According to a study from the NYU School of Global Public Health, the consumption of ultra-processed food has increased in the United States over the past 20 years.
“The overall composition of the average U.S. diet has shifted towards a more processed diet. This is concerning, as eating more ultra-processed foods is associated with poor diet quality and higher risk of several chronic diseases,” said Filippa Juul, an assistant professor and postdoctoral fellow at NYU School of Public Health and the study’s lead author. “The high and increasing consumption of ultra-processed foods in the 21st century may be a key driver of the obesity epidemic.”
Ultra-processed food is food that has been processed in an industrial setting. They are ready to eat or heat and contain additives. Studies by NYU School of Global Public Health researchers have shown that a higher intake of ultra-processed food is linked to obesity, and heart disease.
Juul and her coworkers analyzed dietary data of nearly 41,000 adults who participated in the CDC’s National Health and Nutrition Exam Survey between 2001 and 2018. The study was published in the American Journal of Clinical Nutrition. The researchers separated the food data into four categories. Participants were asked about their last 24 hours of eating habits.
- Whole foods are foods that have minimal processing (minimally processed), which includes vegetables, fruits and meats.
- Ingredients used in cooking, such as butter, sugar, olive oil, and salt.
- Cans of canned fish and cheese are processed foods.
- Foods that are highly processed, such as soda, frozen pizza, fast food, sweets and salty snacks, canned soups, and most breakfast cereals.
The researchers calculated the percentage of calories from each food group.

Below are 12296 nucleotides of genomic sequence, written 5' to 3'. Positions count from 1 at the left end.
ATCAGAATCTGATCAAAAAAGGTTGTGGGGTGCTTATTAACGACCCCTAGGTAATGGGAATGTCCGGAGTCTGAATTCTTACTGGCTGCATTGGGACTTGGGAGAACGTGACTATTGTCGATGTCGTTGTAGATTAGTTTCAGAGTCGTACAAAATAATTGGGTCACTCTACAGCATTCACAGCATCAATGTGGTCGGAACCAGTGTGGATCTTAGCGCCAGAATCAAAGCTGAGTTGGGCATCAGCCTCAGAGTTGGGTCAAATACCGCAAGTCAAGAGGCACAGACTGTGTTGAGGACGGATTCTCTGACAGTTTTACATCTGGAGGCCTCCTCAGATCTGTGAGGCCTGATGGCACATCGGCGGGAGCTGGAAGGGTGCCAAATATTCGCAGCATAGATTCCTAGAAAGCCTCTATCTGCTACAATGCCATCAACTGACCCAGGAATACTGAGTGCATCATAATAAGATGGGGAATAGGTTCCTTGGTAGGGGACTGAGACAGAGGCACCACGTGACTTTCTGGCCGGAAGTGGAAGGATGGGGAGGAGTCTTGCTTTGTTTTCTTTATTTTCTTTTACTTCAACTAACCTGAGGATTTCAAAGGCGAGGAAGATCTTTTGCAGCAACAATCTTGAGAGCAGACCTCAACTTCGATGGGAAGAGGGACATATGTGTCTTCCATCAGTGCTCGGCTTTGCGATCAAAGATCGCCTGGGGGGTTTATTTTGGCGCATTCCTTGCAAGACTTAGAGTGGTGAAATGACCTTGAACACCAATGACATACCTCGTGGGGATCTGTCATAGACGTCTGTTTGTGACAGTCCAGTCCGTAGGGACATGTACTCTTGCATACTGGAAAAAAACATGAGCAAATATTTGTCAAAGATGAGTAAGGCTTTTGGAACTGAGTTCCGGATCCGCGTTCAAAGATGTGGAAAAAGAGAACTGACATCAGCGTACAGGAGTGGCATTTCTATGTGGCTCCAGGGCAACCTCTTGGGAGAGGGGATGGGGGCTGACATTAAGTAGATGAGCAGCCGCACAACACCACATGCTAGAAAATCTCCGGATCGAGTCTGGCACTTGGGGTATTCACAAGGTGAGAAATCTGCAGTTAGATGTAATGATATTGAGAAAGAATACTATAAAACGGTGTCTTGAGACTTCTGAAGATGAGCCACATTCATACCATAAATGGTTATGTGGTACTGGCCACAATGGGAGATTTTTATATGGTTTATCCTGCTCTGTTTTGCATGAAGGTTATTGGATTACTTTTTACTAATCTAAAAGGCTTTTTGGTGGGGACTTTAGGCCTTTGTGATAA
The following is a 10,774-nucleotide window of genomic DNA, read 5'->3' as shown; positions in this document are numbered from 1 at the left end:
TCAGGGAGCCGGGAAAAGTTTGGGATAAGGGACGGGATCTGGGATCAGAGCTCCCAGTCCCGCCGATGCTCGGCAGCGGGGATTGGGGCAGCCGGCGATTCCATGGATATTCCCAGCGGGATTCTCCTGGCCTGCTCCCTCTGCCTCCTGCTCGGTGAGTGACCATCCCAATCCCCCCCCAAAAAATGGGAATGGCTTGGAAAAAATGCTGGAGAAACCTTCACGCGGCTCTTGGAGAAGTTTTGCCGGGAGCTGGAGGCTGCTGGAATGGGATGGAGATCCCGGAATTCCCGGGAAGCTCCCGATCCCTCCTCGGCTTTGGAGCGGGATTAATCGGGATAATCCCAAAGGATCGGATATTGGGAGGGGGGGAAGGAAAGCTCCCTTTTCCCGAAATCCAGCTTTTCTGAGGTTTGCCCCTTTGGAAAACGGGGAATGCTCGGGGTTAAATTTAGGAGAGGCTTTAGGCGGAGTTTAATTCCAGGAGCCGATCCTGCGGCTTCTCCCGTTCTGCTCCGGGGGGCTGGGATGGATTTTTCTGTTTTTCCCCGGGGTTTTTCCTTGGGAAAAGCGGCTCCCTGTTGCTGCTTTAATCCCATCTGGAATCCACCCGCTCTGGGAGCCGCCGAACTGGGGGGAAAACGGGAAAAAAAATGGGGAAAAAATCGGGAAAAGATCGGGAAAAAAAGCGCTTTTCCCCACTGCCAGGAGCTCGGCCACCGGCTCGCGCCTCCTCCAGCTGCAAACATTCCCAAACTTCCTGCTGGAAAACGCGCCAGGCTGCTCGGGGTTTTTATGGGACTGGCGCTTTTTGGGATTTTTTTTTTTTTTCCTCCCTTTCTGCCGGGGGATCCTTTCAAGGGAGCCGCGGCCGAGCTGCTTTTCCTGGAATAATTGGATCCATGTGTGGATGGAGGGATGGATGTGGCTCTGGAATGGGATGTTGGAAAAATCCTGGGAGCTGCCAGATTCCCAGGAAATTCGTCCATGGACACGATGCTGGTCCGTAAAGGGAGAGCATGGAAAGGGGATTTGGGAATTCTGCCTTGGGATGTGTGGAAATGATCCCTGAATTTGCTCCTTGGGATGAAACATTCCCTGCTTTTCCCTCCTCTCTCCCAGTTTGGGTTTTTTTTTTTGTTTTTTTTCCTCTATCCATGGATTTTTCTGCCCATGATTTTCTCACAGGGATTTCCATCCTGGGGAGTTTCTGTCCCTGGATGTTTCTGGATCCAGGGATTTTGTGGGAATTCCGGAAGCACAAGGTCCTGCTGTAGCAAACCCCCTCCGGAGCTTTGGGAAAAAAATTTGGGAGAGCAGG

Consumption of ultra-processed foods increased from 53.5% of calories at the beginning of the study (2001-2002), to 57% by the end of 2017-2018. Consumption of ready-to eat or heat meals like frozen dinners increased most. However, some sugary foods, drinks, and snacks decreased. The consumption of whole foods fell from 32.7 percent down to 27.4% of calories. This is mainly due to people eating less meat, dairy, and other animal products.
Nearly all income groups increased their intake of ultra-processed food, with the exception of Hispanic adults who consumed significantly less processed foods and more whole foods than non-Hispanic white or Black adults. The consumption of ultra-processed foods was also lower among college graduates. The highest increase in ultra-processed food intake was seen among older adults (60+). This age group consumed the least processed foods and the most whole foods at beginning and yet ate the most ultra-processed foods and least whole foods at the end.
The increasing consumption of ultra-processed food in America and growing evidence linking them to chronic diseases suggest that policies be implemented to reduce their consumption. These include revised dietary guidelines and marketing restrictions, labeling changes and taxation on soda and other ultra processed foods. They support policies and programs that increase access, affordability, and accessibility to whole foods, particularly among the most disadvantaged.
In today’s industrial food environment, many of the foods we are exposed to are industrialized formulations that are far from whole foods. Juul said that nutritional science tends not to consider the health effects of industrial food processing, but this is what Juul believes.
The study was limited to data before COVID-19. However, it is possible that the pandemic caused an increase in shelf-stable, less nutritious foods.
“In the early days of the pandemic, people changed their purchasing behaviors to shop less frequently, and sales of ultra-processed foods such as boxed macaroni and cheese, canned soups, and snack foods increased substantially. People may have also eaten more packaged ‘comfort foods’ as a way of coping with the uncertainty of the pandemic,” added Juul. “We look forward to examining dietary changes during this period as data become available.”
Niyati Perekh and Virginia Chang of NYU School of Global Public Health, Euridice Martinez Steele and Carlos Augusto Monteiro of University of Sao Paulo are additional study authors.